Classic rockers Pink Floyd made it their mission to employ the latest technology of their day. From elaborate surround sound PA rigs to experimental onstage lighting, the band were hell-bent on providing their audiences with new experiences.
This obsession with bleeding-edge tech all but ensured that they’d be among the vanguard of electronic rockers. Their initial experimentation with EMS Synthis on their landmark LP The Dark Side of the Moon, with its electronic showcase On the Run, only hinted at what was to come.
When they returned to Abbey Road for the follow up in ’75, the group’s keyboardist brought along a Minimoog and ARP String Ensemble to supplement the band’s beloved EMS Synthis.
By about this time, the band - and keyboardist Rick Wright in particular - had evolved the role of the synthesizer far beyond the overtly futuristic, even goofy, sounds favoured by many artists of the day. Instead, the electronics had become fully integrated and interwoven into the Floyd’s sonic tapestries. The lines between acoustic, electric, and synthetic sounds were less distinct.
Indeed, this new album - Wish You Were Here - demonstrated a singular maturity in the use of the synthesizer. Here, notes - not sound effects - came first.
And yet the sounds were utterly remarkable - tones and textures that would eventually become indelibly etched into the lexicon of rock music.
Every track on Wish You Were Here is a classic, but none more so than Shine On You Crazy Diamond, the ambitious nine-part epic dedicated to and inspired by the band’s tragic former frontman, Syd Barrett.
A multi-segmented, multi-layered masterwork, Shine On You Crazy Diamond features the band performing at its peak, not least Mr Wright, whose keyboard playing on this track is widely regarded as some of his best work. His yearning, slightly wistful brass-like Minimoog passage in the song’s third section is nothing short of perfection. Tasteful and beautifully crafted.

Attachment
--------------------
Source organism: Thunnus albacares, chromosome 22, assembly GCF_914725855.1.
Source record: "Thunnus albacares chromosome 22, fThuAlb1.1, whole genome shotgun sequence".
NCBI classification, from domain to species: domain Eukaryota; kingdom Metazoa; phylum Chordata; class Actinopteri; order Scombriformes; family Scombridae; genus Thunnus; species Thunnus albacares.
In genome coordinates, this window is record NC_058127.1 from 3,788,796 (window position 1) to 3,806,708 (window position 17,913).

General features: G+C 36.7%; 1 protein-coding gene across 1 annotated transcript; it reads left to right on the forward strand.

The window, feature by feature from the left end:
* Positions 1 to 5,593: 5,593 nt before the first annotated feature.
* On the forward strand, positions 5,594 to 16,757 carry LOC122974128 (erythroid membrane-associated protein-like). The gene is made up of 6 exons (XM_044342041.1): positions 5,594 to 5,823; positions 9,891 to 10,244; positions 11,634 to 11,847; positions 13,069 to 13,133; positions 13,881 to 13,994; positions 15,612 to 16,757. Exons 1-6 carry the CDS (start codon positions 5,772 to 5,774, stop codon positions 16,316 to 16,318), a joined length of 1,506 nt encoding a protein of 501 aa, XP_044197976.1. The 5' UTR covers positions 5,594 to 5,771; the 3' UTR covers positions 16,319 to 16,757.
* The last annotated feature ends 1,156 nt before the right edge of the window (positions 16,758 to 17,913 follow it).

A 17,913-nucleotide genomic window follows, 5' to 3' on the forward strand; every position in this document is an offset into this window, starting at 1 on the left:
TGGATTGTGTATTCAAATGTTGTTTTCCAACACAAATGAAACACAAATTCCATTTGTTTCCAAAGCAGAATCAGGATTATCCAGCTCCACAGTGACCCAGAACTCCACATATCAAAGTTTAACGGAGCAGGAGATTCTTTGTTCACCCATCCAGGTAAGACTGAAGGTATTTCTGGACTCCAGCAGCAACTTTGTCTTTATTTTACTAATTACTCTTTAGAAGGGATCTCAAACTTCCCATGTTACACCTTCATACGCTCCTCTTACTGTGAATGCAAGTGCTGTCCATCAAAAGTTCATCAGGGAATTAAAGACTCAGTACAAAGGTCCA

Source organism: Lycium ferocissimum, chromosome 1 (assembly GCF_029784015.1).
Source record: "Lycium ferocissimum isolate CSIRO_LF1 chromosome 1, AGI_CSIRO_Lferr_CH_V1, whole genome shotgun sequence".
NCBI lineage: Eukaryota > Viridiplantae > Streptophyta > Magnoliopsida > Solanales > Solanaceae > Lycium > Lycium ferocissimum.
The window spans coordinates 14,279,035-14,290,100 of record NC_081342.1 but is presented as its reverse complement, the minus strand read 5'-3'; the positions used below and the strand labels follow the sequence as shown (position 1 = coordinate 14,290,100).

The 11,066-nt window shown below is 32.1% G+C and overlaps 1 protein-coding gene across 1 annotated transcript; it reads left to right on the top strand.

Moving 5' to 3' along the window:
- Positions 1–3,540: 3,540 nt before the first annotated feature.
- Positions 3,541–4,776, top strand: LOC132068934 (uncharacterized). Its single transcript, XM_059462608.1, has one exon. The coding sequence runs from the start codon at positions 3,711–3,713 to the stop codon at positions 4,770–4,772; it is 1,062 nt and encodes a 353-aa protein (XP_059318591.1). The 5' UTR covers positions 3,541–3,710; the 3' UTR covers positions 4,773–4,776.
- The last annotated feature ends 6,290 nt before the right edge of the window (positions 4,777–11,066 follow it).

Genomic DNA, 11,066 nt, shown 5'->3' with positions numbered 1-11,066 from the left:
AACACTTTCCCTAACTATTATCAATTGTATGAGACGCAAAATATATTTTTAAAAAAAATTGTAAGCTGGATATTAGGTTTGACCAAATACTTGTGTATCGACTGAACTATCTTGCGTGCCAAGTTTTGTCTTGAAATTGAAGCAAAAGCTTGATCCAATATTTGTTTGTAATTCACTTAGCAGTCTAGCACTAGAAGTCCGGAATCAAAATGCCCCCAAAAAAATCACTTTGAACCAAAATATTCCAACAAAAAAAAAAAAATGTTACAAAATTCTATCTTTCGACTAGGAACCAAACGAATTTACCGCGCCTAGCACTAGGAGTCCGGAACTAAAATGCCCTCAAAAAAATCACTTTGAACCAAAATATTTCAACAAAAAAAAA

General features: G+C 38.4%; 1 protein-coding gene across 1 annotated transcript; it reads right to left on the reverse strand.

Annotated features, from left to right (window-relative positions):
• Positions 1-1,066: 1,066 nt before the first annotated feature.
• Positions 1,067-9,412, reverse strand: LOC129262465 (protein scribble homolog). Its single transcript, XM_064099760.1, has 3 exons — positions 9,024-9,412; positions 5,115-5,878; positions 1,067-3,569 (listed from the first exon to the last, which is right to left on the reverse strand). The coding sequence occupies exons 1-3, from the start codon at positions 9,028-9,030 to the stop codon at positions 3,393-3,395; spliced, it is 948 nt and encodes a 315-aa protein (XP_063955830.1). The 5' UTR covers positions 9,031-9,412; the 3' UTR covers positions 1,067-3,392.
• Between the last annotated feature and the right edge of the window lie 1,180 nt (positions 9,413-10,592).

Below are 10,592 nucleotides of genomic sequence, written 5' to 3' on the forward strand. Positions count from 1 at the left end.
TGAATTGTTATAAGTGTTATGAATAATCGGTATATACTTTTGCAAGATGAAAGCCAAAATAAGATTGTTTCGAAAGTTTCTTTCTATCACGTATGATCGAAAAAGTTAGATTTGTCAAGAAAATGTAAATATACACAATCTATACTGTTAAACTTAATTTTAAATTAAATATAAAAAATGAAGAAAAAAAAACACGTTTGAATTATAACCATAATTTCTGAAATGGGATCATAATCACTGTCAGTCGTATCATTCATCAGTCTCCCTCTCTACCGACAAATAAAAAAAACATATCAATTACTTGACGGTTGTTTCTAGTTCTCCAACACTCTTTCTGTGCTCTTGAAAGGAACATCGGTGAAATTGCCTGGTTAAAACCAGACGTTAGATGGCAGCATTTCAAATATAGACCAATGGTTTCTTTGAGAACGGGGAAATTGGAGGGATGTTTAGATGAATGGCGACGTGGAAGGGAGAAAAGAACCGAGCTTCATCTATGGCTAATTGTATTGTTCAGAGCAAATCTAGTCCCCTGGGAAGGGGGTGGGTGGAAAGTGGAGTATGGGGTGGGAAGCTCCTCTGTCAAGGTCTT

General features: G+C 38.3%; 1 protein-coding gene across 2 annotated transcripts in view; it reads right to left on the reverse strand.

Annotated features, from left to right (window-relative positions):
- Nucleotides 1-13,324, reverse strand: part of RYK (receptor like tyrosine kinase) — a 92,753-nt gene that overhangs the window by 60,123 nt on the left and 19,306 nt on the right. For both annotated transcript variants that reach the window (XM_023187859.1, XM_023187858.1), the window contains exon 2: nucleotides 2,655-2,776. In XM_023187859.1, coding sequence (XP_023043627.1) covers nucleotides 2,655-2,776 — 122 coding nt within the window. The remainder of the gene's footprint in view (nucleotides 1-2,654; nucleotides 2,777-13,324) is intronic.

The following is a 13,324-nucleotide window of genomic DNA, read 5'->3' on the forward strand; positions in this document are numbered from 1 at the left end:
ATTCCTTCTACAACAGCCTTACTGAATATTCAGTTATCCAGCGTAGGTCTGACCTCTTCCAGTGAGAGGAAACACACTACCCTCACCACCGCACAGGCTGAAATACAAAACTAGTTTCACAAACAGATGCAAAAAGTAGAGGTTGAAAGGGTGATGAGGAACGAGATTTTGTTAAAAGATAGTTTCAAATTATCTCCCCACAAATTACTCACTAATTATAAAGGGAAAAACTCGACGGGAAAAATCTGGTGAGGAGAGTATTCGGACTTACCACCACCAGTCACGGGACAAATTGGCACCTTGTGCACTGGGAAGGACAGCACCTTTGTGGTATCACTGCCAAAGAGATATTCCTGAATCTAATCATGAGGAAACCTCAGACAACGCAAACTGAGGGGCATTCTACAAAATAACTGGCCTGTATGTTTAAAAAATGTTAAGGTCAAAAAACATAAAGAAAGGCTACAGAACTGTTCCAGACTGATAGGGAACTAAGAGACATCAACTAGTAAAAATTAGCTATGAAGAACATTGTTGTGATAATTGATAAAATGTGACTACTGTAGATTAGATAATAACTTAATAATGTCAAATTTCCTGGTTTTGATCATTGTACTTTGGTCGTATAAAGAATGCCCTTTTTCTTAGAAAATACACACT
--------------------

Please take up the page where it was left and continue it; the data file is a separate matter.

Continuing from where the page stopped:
Step 1: Wright’s sublime, brass-like patch in Shine On You Crazy Diamond is proof that less is indeed more, particularly when the keys are being played by a masterful performer. The original was made using the venerable Minimoog, a simplified variant of the company’s massive modular systems. We’re going to use a far more complex instrument, u-he’s Bazille CM.
Step 2: Going to the FX: Delay section, lower-right, we’ll switch out the delay effect. We’ll disconnect the cable running from Osc 1 to Out 1, and route it instead from the same Osc 1 output to the top-left Filter input. We’ll then patch the Filter’s LP24 Output to the Out 1 jack in its place. We’ll patch Osc 2’s Output into the Filter, too.
Step 3: We’ll need to crank Osc 2’s PD knob. Next, go to Osc 1’s Modify knob and turn it to -2.00, and then set Osc 2’s Modify (Fine Tune) knob to 2.00 to thicken the sound. Now we’ll start shaping the sound with the Filter. We want the sound to be brighter on higher notes, so crank the Key Follow full.
Step 4: Next, turn Res up to about 19.00. Now turn the Cutoff all the way down. Run a cable from Env 2 up to the Filter’s lower-left jack, and turn the knob above that jack up to 38.00. This allows Env 2 to control the Cutoff. Set Env 2’s Attack slider to 22.00, and max the Decay. Sustain will be about 87.00 and Release roughly 13.00.
Step 5: Go to Env 1. Set its Attack to 33.00, its Sustain full, and its Release to about 26.00. The Decay is unimportant here. Now for some modulation. Go to LFO 1. Route a cable from its lower-left jack to both Oscs’ FreqModDepth jacks. Click each 50 Semi dropdown and Cents. Crank each FreqModDepth full for vibrato.
Step 6: Set LFO 1’s Rate to 2.20. Turn LFO 1’s Amp Mod knob up full to put vibrato amount under the control of your keyboard’s modulation wheel. Now, go to Voice and set Mode to Mono. Go to Glide and set its Amount to 22.00. Re-activate the delay and tweak it to taste. Use that mod wheel when you play your patch!